the Southern Hemisphere from September. 191S
to March, 1916, '
Anybody Can Predict Evil
D. A, N. Grover, of Kansas City, may nQt
be in the same class as Mme. Thebes, of
Paris, aa a herald of cataclysms. He never
permits even the shadow of disaster to edge
Jts way between the pages of bis forecasts
Any halj-witted Mokl medicine man, can
predict evil, saya Grover. and it Is a symp
tom of feeble-mlndedness to da so- To con,,
suit the stars in their courses and read
auguries) good J, something that always;
dH4 JR&e&ey ut UigewjUy, nWj
$8rf. If prWt 1 imil g oi
Important Respect lie Far Outclasses Mme. Thebes, of Paris. J
you navo injurcu no ones reelings, DutiljH
predict good and the looked-for goodjoj:
carries a host of enemies bear down uppnln!
nnd demand your hide,
Years ago Grover predicted that thjut'i
Kansas City Union Station would vaffii:
somo flno morning by spontaneous comiS
tlon. Ho called It a. solid mass of disgnatEi
dlslntcgrants, which was a harder namtUu
It had over been called by Its b(t33
enemies. At 1 a. m. he had seen a newcosj
swish Its tall viciously over tho moldy tA23
and ho read this strange antic as a fc'Srl
symbol and let go his prediction. BuPtJjj
after year. Indeed, It was not until jftjra?
ber last that it was abandoned for a split.
... .. . ... -
am new aepot, ana wncn aoanfloned ftg
.... cm ... . ?
bustlon. In consequence of this fall-do5r!
urover rcceivca ions oi Dicier letters,
containing tho most venomous threats
possible to conceive.
Lay it on Thick ?
Explaining this littlo circumstance, GroT.
says: "If I had predicted that our treajurtij
old landmark would havo endured eternal!
as a shame and an eyesore, most folk ffjSfl
iuivu omutucu muir snouiaers ana lurr.cai:,
the sporting page,
great public benefit, and they held itTSj
against me, and laid for me. and lamba
me whenever they had a little spare lnffl
This seems to have taucht the Drorheu
lesson. In promising us all this fine wcjJSJ
and superabundance of crops for Ulira
heaps It on without any single specIflcaUxI
There Is no ono particular we canr;
him up on later, o!nd as thero does notice
to bo any such known thing to raankihlj
normal weather, he can como back at us win
statistics, no matter what the nature fj?l
complaint. And as a last inner defense!
can blame It on tho stars.
Tho moral of this Is, Don't be any Wajji
a prophet If you are going to bo a stlngyw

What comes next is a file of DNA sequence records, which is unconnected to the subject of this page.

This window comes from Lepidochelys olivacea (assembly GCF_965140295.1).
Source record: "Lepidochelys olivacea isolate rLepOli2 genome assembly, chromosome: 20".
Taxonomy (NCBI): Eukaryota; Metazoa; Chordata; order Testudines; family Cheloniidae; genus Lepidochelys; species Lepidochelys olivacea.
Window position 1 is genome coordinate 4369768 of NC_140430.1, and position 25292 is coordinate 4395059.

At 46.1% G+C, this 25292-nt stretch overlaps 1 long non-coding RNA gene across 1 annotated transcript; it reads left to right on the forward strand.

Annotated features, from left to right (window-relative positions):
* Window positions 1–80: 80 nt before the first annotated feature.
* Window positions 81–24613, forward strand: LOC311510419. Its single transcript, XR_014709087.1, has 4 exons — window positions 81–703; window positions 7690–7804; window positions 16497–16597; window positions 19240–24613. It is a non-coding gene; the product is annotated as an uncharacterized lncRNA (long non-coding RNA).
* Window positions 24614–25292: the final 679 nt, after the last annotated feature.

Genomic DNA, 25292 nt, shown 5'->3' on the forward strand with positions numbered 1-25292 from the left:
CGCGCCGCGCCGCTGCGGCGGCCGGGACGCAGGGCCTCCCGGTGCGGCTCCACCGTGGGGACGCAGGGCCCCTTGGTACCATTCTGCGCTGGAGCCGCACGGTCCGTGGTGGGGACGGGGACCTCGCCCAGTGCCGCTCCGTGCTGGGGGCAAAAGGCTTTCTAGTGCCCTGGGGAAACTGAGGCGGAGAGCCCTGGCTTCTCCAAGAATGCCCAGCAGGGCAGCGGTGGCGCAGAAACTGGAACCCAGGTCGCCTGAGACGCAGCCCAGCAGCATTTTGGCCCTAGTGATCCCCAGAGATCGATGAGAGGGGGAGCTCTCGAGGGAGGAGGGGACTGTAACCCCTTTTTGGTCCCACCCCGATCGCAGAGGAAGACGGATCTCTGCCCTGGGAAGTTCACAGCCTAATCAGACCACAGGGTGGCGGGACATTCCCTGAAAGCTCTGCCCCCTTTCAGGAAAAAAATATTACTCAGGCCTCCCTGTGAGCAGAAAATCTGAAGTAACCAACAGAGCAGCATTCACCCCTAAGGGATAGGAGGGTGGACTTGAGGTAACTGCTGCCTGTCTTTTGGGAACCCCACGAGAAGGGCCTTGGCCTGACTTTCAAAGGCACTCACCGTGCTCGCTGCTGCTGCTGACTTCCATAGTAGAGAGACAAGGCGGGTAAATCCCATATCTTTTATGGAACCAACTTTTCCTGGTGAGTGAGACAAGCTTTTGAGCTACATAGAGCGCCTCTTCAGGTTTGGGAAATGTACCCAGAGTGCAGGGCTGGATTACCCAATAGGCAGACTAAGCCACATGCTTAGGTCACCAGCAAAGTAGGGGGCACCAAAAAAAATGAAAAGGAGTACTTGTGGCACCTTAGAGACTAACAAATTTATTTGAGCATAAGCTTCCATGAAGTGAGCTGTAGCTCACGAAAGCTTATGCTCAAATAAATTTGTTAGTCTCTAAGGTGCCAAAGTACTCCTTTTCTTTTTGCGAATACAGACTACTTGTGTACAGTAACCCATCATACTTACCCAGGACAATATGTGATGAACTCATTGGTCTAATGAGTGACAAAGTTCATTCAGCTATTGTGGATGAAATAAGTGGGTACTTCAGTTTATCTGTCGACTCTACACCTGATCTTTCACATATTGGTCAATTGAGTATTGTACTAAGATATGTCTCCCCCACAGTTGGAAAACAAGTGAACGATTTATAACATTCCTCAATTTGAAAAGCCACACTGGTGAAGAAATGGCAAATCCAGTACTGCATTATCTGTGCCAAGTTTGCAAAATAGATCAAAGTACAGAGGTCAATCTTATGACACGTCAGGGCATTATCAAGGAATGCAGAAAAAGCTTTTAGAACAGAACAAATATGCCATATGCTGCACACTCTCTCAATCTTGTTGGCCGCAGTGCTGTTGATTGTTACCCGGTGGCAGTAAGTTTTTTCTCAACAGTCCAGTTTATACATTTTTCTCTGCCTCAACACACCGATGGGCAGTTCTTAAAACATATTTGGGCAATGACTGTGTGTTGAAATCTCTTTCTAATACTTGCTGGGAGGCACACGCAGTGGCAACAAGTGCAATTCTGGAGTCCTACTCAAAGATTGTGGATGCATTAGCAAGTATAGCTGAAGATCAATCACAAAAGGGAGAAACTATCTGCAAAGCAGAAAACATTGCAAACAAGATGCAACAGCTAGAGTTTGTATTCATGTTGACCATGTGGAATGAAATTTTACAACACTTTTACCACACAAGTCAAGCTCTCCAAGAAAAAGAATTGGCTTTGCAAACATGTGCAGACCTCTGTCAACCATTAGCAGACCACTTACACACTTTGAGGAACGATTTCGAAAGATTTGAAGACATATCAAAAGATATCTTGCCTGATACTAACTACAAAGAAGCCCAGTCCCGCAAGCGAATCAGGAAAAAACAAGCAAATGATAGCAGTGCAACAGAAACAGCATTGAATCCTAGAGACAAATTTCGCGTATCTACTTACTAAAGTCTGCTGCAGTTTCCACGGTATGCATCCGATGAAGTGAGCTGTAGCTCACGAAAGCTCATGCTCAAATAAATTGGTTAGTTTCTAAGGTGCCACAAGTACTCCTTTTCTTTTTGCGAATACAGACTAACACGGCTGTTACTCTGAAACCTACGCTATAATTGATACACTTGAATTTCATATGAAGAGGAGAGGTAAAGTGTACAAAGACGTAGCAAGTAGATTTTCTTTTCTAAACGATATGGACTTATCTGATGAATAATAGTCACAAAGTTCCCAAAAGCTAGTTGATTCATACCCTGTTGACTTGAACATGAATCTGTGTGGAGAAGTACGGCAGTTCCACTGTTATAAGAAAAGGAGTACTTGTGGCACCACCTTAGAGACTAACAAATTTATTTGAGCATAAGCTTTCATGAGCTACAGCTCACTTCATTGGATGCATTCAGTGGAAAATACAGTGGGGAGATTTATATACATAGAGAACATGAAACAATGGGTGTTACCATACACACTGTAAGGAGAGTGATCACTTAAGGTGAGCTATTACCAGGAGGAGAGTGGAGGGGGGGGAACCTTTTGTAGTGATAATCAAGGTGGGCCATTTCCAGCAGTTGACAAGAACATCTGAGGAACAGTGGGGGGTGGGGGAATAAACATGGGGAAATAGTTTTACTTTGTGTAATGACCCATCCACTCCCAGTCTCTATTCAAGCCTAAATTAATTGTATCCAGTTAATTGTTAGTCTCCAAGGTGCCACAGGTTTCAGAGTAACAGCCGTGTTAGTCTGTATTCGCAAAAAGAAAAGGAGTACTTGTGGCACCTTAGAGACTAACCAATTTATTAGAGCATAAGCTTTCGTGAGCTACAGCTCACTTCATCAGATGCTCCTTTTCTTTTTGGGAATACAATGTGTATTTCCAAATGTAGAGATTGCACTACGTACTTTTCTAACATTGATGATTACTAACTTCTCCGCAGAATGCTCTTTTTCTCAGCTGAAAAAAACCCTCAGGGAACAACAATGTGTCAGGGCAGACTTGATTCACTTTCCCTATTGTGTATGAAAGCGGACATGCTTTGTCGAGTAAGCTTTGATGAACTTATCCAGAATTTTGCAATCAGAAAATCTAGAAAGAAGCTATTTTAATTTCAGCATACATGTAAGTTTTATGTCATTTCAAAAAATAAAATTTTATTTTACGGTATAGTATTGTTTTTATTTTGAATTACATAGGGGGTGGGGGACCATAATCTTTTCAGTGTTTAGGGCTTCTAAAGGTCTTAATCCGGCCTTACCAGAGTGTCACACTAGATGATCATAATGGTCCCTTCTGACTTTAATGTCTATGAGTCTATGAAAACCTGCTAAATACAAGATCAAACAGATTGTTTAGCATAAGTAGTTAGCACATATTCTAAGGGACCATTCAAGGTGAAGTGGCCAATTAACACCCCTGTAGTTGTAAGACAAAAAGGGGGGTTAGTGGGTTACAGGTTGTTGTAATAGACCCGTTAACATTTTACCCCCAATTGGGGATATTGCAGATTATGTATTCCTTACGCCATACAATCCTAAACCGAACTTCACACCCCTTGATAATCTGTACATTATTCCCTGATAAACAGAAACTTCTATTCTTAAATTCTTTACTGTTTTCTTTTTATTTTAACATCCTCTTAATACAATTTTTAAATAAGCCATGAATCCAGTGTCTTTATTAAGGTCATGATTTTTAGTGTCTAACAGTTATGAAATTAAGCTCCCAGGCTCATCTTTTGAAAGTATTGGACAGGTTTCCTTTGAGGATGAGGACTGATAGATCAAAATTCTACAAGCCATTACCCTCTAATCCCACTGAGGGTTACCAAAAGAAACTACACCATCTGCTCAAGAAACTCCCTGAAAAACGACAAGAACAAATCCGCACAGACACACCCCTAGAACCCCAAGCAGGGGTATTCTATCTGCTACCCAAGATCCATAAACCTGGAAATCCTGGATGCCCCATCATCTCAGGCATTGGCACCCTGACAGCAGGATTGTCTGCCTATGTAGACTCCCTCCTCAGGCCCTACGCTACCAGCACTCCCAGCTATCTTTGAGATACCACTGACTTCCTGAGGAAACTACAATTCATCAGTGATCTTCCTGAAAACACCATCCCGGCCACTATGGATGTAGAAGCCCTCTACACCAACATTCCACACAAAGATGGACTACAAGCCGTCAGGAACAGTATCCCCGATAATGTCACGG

Lay it on as thick as you know howijW
stand pat. Above all, don't bo a shrinks
optimist or too specific In your special
of optimism. Go tho whole dlstanc
you've got everybody cheering with youffij
If they don't know what they're enteral
about. If tho whole world would beaniliS
keep beaming there never gould be ,1$
things ns war and hard times. Ask tht ?M
who loves his mother-in-law and see ill
doesn't second the motion.
A City-planning Lesson
r rom tno Kanias city Star. d
To OOen the strefltil in Its water fivintlt!
Is Boston's gateway that city is consldtriM Jfl
plan to sweep away entire, blocks of
buildings, stretching for a half mile btwB
Washington street and the Atlantic 5fWB
docks. It will cost J50.000.000. Boston '"
nave kept this space open to trafflo at W
cost ii u nad been awake to the neceuwi
generation ago. Now It must pay mllUonsaffl
me last two years city-planning comm"?!
have been appointed In Cincinnati, Louiw
Paducah, Scranton, Omaha, Schenectady.w,
Haven. Portland nd Uwronn. Mass. All ti
the hint from the situation Boston finds lS
'TWOS Qnvwln.. fAlM n T rft9tt AfiWAlI
The central highway of this awarmln gSB
Ana felt a pleasant stillness not a w:
Of Saturday's hard turmoil In the towpl.
Then as the gentle breeze Just stirs a r;
Yet almost motionless, or aa the fs.es
Of silent smiles, I heard the chusa
Sound murmuring, through the agtumnS
nlnx'a brown. .Jl
Today again I past along Broadway iWt
In the fierce tumult'and mld-nolse of'iKg
wnue 'neath my feet the solid fi)
Whet? lot It seemed that belt began t
upon a sabbath eve a sliver tyne-
-Richard Watson 9SV
From ths Kw Tork Sun.
bablt and all nameless, ware brought
afternoon frpin tha 'quaka araa, Cbis
from Roma, Sir ,
fisiunin rrnm mi 'nnur. .ria. lhw iwtitr'
Gone are the hearts that bore tM! l .
Qono with the dead and missed, ,5jL
Lost are the hands which soothsd ut;jL
Still are the lips that kissed, - Tftj
Silenced the songs which lulled rtafi
Sweet at tho close of day, 'ael
Oh. for the angel mothers. "S4"!
So far, so far away I - '
Who la to plan their fytureT
Who U to teach the gainesl ' ,
Who s to answer questions?
Who la to give them Barnes
Wbwe wUuU the path. tQorreT ' ,
, Wnar, runs the rA next y W
Wte, is W guide thsrtr footstep
Vs tiumttb Uk hUts from tU"'